WASHINGTON — The impeachment trial of former President Donald Trump begins this week, returning the recently departed leader to the limelight.
As in his first impeachment trial a year ago, it will be difficult for Democrats to muster the two-thirds Senate majority required to convict him. But the trial is still expected to absorb the nation's attention.
The case rests on a single charge approved by the Democratic-led House, with the support of 10 Republicans: that Trump incited the deadly Jan. 6 attack on the U.S. Capitol.
Even though Trump was defeated for re-election last year, the stakes of the trial are high for the country and for a Republican Party that is tethered to him as long as he remains popular among its core voters and has the option to run for president again.
As of Sunday evening, the structure of the trial and possible witnesses hadn't yet been announced.
Here are five things to watch for when it begins:
How many Republicans will vote to convict?
In Trump's first impeachment trial, one year ago, just one Republican voted to convict, Sen. Mitt Romney of Utah, the party's 2012 presidential nominee. If Democrats unanimously vote to convict him again, at least 17 Republicans would have to join them to succeed.
That's a high bar.
The likeliest targets, apart from Romney, are Ben Sasse of Nebraska, Susan Collins of Maine, Lisa Murkowski of Alaska and Pat Toomey of Pennsylvania. (Sasse and Collins just won re-election, Toomey isn't running for re-election in 2022, and Murkowski has criticized Trump's actions.)
Senate Minority Leader Mitch McConnell, R-Ky., has said he will keep an open mind, a departure from a year ago, when he declared the effort dead before the proceedings began.
Some GOP leaders are, again, telegraphing failure.
"At this point, there's not going to be a conviction. You can read the writing on the wall," John Barrasso of Wyoming, the Senate's third-ranking Republican, said recently on CNN.
Will senators take a procedural out?
Many Republican senators have already demonstrated that they don't want to defend Trump, but they also don't want to vote to convict him.
And that's why it looks like a significant number of Republicans will try to take a procedural out instead of justifying Trump's actions on the merits.
Many have argued that the trial is unconstitutional because Trump is no longer president, disagreeing with scholars who have studied the issue and say it's valid.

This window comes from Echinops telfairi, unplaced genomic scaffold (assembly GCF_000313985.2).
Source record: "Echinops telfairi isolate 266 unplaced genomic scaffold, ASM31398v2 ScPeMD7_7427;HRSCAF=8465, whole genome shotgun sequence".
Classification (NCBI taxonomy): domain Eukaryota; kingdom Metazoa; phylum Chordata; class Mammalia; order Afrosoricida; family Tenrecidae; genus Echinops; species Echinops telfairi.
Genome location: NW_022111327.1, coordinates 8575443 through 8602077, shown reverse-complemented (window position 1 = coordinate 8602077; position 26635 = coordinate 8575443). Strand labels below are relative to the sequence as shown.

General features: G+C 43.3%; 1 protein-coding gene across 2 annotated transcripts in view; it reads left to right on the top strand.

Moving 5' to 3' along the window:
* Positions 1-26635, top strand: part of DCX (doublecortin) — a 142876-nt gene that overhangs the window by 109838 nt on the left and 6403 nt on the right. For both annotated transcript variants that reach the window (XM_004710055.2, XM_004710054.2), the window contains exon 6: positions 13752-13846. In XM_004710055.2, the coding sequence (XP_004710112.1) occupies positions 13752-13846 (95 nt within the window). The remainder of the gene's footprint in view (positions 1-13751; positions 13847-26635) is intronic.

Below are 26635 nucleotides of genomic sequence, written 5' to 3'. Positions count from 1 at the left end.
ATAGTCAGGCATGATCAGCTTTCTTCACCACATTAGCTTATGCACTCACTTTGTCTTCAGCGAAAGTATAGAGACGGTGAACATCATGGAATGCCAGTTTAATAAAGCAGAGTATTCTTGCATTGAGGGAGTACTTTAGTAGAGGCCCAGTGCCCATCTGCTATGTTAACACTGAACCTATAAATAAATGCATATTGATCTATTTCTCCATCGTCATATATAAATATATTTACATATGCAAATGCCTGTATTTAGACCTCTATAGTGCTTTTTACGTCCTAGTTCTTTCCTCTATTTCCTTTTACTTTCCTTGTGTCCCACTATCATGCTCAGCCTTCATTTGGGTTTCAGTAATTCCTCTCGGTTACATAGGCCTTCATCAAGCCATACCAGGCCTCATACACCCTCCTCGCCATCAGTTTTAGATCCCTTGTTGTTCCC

Last month, 45 Republicans voted for a motion by Sen. Rand Paul, R-Ky., aimed at dismissing the trial as unconstitutional. They included McConnell, whose vote is crucial to any hope of a conviction.
What, if anything, will we hear from Trump?
Trump is now without the tool he used during the previous impeachment trial to try to influence the proceedings: his Twitter account.
On the second day of his 2020 trial, Trump pumped 140 tweets, including retweets, into his timeline. Now his account is suspended, along with his Facebook and Instagram accounts. As a result, his attorneys will probably have to carry the burden.
Democrats requested that Trump testify in person, an offer his attorneys declined. Inside his orbit, there has been disagreement about whether to repeat his groundless claims that the election was stolen or whether to push the procedural argument that appeals to GOP senators.
His attorneys, David Schoen and Bruce Castor Jr., have indicated that they will do the latter, saying in their brief that the impeachment is "unconstitutional, and must be dismissed with prejudice."
How will Democrats address a skeptical Senate?
The managers says they have an open-and-shut case. But they also know they're dealing with a Senate that includes many who want to acquit Trump for fear of losing their political careers.
The impeachment managers' brief, led by Rep. Jamie Raskin of Maryland, argues that Trump is "singularly responsible for the violence and destruction that unfolded in our seat of government on January 6."
They will seek to connect the dots from the riot to Trump's rhetoric falsely claiming that the election was stolen and his encouragement of the rioters.
Notably, the Democrats' brief also includes a section arguing that the unconstitutionality claims are "wrong" and "dangerous." They say the framers of the Constitution didn't want the country to be "virtually defenseless against a president's treachery in his final days" or to create a "January Exception" to impeachment or anything else in the Constitution.
No chief justice. Leahy presides. Harris breaks ties.
For the first time, the chief justice won't be presiding over a presidential impeachment trial. Because Trump is no longer in the White House, that task will go to Patrick Leahy, D-Vt., the Senate's president pro tempore.
"It'll be interesting," Leahy said late last week. "I've been going through hundreds of pages of material in preparation — and spending this weekend preparing for it."
Two rungs ahead of Leahy in the line of succession to the presidency is Vice President Kamala Harris, who may also be a presence at the trial. While she won't be a constant presence, Democratic aides say she may be needed to break ties on procedural votes if they split 50-50, and she probably won't travel far from Washington until it's over.